Lung Cancer in Women—You Have Come a Long Way, Baby

Dr. ALlen Weiss, MD, MBA, FACP, FACR

(May 1, 2007) - Mother’s Day allows us to recognize the women in our lives whose health is so important for many reasons. Understanding the risks women face allows their families, their caregivers, and the women themselves, to help lower those risks and improve their health.

With this goal in mind, medical science is now focusing on lung cancer as the leading cancer killer of women in the United States. Lung cancer deaths have now overtaken breast cancer deaths and, in fact, surpass fatalities due to breast, ovarian, and uterine cancers combined, according recent medical news reports. Between the years 1930-1997 tobacco related deaths among American women increased six-fold!

Why this alarming trend? Cigarette smoking became popular and widely accepted among women during World War II, when millions of American housewives joined the workforce. Subsequently, tobacco industry advertising and marketing campaigns successfully linked smoking to the women’s liberation movement, and the practice became a symbol of independence and equality. It was not until 1955 that the relationship between smoking and lung cancer was uncovered. Smoking cessation campaigns, however, had little traction until decades later, but by then, the current generation of women victims already had irreparable damage to their lungs. Today some 70,000 women annually die from lung cancer.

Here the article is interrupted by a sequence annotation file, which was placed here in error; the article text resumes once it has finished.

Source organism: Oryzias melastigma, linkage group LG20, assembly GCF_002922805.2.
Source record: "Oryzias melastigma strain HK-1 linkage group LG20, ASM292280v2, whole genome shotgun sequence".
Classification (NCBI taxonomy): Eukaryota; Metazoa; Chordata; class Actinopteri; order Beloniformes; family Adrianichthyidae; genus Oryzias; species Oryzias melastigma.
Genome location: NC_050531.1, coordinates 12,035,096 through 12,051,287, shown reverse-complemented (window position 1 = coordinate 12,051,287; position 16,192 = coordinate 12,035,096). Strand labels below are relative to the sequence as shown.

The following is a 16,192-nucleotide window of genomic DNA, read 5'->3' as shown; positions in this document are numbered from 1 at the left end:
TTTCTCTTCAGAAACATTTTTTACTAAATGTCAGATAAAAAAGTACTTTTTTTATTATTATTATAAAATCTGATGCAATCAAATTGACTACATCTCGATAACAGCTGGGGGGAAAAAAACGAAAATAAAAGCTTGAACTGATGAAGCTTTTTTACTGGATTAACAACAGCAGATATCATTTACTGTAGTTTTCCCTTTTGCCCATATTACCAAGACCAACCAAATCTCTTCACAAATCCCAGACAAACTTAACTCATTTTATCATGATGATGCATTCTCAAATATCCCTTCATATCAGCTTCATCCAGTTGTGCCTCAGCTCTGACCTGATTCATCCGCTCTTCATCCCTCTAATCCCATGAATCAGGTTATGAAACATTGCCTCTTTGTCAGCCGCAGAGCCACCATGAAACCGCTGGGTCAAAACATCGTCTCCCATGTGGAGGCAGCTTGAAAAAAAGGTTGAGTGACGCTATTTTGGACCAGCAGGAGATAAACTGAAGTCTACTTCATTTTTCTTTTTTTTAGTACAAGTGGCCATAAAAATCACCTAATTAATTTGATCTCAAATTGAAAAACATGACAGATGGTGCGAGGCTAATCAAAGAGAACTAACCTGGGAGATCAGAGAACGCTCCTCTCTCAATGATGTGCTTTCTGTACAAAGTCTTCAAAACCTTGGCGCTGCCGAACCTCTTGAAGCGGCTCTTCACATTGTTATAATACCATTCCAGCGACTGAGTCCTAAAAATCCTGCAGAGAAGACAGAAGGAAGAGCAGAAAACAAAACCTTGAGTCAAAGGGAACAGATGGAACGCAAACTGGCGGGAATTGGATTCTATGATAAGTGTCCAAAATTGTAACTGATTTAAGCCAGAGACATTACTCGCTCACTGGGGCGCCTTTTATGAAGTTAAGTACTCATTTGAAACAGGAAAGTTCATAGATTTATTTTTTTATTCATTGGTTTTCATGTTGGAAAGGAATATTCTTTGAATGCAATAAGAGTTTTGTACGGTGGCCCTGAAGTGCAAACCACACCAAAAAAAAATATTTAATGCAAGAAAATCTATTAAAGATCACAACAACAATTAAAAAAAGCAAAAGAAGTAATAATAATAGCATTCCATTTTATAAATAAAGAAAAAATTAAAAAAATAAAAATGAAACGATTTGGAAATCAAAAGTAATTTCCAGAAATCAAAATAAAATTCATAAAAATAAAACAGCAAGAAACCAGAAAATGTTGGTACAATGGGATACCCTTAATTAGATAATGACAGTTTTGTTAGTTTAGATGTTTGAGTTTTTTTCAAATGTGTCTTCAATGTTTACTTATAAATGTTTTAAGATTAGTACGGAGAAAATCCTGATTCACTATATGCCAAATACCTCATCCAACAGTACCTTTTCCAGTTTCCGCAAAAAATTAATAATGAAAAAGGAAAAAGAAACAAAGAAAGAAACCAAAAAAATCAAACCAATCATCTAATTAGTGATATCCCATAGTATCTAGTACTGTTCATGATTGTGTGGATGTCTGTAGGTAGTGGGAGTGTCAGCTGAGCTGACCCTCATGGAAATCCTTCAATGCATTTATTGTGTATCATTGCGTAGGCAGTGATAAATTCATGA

Young women are still targeted by tobacco companies and their ad agencies to begin and continue smoking. The idea that lung cancer has become a startling “women’s disease” is not in fashion, whereas being thin is. Many young women start smoking and continue to do so to control their weight. They are in denial about the health risks for both lung cancer and emphysema, which are much greater than the danger of being modestly overweight.

An interesting and somewhat disquieting fact is that one in five women diagnosed with lung cancer have never smoked. Of the total non-smokers who die of lung cancer, a staggering sixty-five percent are women. Some may have been exposed to second hand smoke, and there is also some evidence that the hormone estrogen may make women more susceptible to lung cancer.

What can a woman do to reduce risk? The best advice is DON’T START SMOKING! -- followed by STOP NOW! if you already smoke. As we all know, smoking is extremely addictive. Some authorities believe, in fact, that it is harder to quit smoking than it is to end addiction to other drugs. Fortunately, there are a few new medicines and nicotine substitutes available which, along with behavior modification, are proving effective.

If you have smoked in the past, are currently smoking, or have a family history of lung cancer consult with your physician about screening tests. Chest X-rays and CT scans of the lungs can pick up tumors when they are still curable. Of course, one has to be careful about too frequent screening because of radiation exposure; properly timed searches, however, may help with early detection.

Obviously, we, as a society, need to avoid the use of tobacco. We need to ignore, and encourage others, particularly the youth in our country, to ignore the appeal of tobacco marketing. The best method of lowering the incidence of lung cancer in women is to stop the use of tobacco completely. “You’ve come a long way baby” may have been a “cool” cigarette smoking slogan decades ago but it has proven to be deadly today. Let’s help the women in our community stay healthy so we can all enjoy a HAPPY MOTHER’S DAY.



Dr. Allen Weiss is CEO & President of the NCH Healthcare System. He is board certified in Internal Medicine, Rheumatology and Geriatrics, and was in private practice in Naples, Florida from 1977 - 2000. Dr. Weiss is active in a variety of professional organizations and boards, and has been published in numerous medical journals, including the American Journal of Medicine and the Journal of Clinical Investigation.